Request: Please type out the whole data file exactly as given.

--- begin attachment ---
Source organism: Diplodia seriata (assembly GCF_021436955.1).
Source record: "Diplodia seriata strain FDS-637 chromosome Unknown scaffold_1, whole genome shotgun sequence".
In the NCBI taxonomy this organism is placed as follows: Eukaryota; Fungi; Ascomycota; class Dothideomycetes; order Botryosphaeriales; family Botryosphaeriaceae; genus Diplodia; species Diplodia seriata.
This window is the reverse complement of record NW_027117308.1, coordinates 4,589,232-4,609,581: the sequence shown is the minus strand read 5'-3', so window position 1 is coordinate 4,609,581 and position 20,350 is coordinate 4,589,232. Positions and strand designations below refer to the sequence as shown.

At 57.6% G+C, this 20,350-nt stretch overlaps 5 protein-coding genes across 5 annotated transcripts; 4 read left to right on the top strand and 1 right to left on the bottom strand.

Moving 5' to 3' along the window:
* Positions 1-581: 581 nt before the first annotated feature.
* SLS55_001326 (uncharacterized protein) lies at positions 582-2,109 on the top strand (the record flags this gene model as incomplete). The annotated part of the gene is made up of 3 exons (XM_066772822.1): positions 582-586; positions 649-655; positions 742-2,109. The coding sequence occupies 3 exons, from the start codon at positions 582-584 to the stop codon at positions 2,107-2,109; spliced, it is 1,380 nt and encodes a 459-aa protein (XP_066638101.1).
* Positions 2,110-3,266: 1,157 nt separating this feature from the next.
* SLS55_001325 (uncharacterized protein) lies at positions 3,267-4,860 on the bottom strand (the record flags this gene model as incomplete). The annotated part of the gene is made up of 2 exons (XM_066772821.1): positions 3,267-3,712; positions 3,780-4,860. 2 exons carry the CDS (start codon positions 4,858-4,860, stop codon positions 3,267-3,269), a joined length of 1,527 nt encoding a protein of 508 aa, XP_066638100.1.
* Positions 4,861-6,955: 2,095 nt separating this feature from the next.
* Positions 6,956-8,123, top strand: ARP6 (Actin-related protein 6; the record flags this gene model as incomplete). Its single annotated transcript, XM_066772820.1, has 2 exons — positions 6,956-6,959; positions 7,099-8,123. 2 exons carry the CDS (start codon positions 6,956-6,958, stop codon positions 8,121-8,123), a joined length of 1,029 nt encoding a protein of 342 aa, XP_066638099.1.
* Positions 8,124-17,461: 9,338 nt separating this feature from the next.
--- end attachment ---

Source organism: Diplodia seriata (assembly GCF_021436955.1).
Source record: "Diplodia seriata strain FDS-637 chromosome Unknown scaffold_1, whole genome shotgun sequence".
In the NCBI taxonomy this organism is placed as follows: Eukaryota; Fungi; Ascomycota; class Dothideomycetes; order Botryosphaeriales; family Botryosphaeriaceae; genus Diplodia; species Diplodia seriata.
This window is the reverse complement of record NW_027117308.1, coordinates 4,589,232-4,609,581: the sequence shown is the minus strand read 5'-3', so window position 1 is coordinate 4,609,581 and position 20,350 is coordinate 4,589,232. Positions and strand designations below refer to the sequence as shown.

At 57.6% G+C, this 20,350-nt stretch overlaps 5 protein-coding genes across 5 annotated transcripts; 4 read left to right on the top strand and 1 right to left on the bottom strand.

Moving 5' to 3' along the window:
* Positions 1-581: 581 nt before the first annotated feature.
* SLS55_001326 (uncharacterized protein) lies at positions 582-2,109 on the top strand (the record flags this gene model as incomplete). The annotated part of the gene is made up of 3 exons (XM_066772822.1): positions 582-586; positions 649-655; positions 742-2,109. The coding sequence occupies 3 exons, from the start codon at positions 582-584 to the stop codon at positions 2,107-2,109; spliced, it is 1,380 nt and encodes a 459-aa protein (XP_066638101.1).
* Positions 2,110-3,266: 1,157 nt separating this feature from the next.
* SLS55_001325 (uncharacterized protein) lies at positions 3,267-4,860 on the bottom strand (the record flags this gene model as incomplete). The annotated part of the gene is made up of 2 exons (XM_066772821.1): positions 3,267-3,712; positions 3,780-4,860. 2 exons carry the CDS (start codon positions 4,858-4,860, stop codon positions 3,267-3,269), a joined length of 1,527 nt encoding a protein of 508 aa, XP_066638100.1.
* Positions 4,861-6,955: 2,095 nt separating this feature from the next.
* Positions 6,956-8,123, top strand: ARP6 (Actin-related protein 6; the record flags this gene model as incomplete). Its single annotated transcript, XM_066772820.1, has 2 exons — positions 6,956-6,959; positions 7,099-8,123. 2 exons carry the CDS (start codon positions 6,956-6,958, stop codon positions 8,121-8,123), a joined length of 1,029 nt encoding a protein of 342 aa, XP_066638099.1.
* Positions 8,124-17,461: 9,338 nt separating this feature from the next.